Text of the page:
India’s high court on Thursday expressed concern over law and order following widespread protests over the arrest of a student leader for sedition. Kanhaiya Kumar, the head of the student union at Delhi’s Jawaharlal Nehru University, was arrested [Guardian report] last Friday for sedition for allegedly chanting ant-India slogans at a rally last week. He has denied participating in the chanting. Kumar was attacked on Wednesday on his way into court by right wing lawyers. Lawyers heading into the courthouse and journalists covering the case were also heckled. The court has stated [Tribune report] that it is “concerned about the law and order situation arising out of the violence” at the courthouse. There have also been protests in support of Kumar by those who believe this case constitutes a violation of free speech rights at universities.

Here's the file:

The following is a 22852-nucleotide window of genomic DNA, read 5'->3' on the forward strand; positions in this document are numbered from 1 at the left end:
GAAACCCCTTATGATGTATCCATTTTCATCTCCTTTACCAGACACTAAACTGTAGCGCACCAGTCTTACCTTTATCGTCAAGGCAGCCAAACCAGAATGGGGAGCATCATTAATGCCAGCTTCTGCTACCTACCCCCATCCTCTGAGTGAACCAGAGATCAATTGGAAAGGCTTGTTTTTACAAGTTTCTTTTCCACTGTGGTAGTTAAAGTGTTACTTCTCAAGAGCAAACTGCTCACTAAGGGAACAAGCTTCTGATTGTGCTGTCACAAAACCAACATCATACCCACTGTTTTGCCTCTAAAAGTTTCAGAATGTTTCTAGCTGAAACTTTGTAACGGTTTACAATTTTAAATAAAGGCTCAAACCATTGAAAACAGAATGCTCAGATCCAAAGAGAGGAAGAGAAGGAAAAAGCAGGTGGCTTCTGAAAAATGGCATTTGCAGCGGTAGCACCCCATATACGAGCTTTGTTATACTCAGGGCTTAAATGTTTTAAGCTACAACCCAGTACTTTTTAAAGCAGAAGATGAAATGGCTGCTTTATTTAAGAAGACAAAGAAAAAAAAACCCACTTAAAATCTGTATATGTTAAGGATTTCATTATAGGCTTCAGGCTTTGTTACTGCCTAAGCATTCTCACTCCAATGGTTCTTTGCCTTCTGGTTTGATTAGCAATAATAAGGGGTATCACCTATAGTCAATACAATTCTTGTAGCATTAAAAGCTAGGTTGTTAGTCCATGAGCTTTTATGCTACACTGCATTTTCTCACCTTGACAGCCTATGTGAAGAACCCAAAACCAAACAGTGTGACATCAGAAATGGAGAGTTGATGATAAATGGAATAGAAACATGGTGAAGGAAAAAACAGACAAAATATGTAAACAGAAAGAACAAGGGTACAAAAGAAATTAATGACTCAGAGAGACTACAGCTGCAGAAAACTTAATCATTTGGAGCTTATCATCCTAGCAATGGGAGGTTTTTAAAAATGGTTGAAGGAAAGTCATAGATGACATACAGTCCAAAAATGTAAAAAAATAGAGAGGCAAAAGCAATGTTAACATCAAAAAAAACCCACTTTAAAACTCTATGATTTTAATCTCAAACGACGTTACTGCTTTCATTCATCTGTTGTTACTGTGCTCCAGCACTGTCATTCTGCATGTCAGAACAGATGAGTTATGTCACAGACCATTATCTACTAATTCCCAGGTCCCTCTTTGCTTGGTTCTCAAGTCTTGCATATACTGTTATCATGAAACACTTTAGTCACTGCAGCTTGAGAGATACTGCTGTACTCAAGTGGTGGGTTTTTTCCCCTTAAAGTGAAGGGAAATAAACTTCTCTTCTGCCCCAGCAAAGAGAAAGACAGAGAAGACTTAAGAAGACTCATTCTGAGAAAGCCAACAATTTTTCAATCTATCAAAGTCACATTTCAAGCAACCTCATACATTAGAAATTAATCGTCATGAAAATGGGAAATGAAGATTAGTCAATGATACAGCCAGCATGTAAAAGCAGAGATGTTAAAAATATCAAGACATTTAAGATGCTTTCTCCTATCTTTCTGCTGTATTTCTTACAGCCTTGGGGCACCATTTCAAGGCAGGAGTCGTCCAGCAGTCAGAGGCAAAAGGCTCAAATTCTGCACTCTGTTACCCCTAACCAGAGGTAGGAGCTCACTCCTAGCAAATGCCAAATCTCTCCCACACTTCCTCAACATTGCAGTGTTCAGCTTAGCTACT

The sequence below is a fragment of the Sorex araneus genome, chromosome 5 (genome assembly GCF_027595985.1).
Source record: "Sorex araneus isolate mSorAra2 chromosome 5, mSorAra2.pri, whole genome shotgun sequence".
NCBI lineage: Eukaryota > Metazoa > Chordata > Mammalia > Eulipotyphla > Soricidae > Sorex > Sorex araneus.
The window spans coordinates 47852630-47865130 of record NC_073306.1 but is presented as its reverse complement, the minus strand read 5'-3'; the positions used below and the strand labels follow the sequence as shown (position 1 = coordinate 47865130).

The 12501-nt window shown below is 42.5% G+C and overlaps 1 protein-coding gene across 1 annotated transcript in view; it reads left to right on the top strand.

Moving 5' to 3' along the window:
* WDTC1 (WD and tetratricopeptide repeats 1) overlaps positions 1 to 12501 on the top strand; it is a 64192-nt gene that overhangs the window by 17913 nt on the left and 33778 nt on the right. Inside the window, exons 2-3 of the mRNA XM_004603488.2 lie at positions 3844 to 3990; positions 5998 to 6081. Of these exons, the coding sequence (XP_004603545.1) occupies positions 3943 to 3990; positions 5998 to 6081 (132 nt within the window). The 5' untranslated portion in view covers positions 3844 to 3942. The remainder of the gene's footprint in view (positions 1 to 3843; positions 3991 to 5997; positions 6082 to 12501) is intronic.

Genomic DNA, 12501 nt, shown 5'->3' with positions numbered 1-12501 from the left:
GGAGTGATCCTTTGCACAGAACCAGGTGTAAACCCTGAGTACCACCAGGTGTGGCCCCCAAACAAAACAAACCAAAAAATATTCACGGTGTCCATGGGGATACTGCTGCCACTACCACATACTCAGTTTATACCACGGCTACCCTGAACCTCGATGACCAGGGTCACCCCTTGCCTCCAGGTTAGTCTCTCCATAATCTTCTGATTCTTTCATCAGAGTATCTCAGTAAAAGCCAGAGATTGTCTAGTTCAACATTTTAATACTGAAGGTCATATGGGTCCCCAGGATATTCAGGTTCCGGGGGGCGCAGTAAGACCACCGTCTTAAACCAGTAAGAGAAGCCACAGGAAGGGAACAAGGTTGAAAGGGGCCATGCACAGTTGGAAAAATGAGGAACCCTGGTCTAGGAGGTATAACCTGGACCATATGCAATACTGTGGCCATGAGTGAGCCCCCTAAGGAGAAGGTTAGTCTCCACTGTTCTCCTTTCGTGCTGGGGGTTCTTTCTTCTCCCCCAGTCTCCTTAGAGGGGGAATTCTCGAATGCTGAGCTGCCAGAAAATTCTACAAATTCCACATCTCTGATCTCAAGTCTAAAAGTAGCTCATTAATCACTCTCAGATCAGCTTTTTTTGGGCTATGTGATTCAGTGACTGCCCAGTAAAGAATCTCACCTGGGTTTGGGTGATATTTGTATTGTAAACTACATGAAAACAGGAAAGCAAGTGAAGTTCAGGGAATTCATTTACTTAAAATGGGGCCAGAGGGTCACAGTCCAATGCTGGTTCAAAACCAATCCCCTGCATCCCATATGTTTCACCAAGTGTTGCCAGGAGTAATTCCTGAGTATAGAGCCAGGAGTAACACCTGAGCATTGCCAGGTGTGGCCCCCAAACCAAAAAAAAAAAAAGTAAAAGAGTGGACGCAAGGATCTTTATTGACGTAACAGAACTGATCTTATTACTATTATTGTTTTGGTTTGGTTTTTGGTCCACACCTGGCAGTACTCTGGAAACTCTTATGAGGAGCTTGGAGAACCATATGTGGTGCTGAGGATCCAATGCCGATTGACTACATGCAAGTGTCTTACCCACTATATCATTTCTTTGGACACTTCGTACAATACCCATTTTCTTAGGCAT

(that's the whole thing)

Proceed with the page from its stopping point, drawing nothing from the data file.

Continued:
Countries around the world have struggled to balance citizens’ internationally-recognized right to free speech with domestic and international security concerns. In January the former Bangladesh prime minister Khaleda Zia was ordered [JURIST report] to appear in court following charges of sedition. In May JURIST guest columnist Roy S. Gutterman noted [JURIST op-ed] that may countries throughout the world not only still have, but also actively enforce sedition laws. In April the Parliament of Malaysia announced [JURIST report] a change to the country’s sedition law, which will strengthen government intervention upon sedition activity. Also in April a Malaysia political cartoonist was charged [JURIST report] with nine counts of sedition over tweets criticizing the country’s judiciary. In March Malaysian officials arrested [JURIST report] the daughter of jailed opposition leader Anwar Ibrahim for alleged acts of sedition. She was reportedly arrested and detained specifically for a speech she made criticizing the jailing of her father.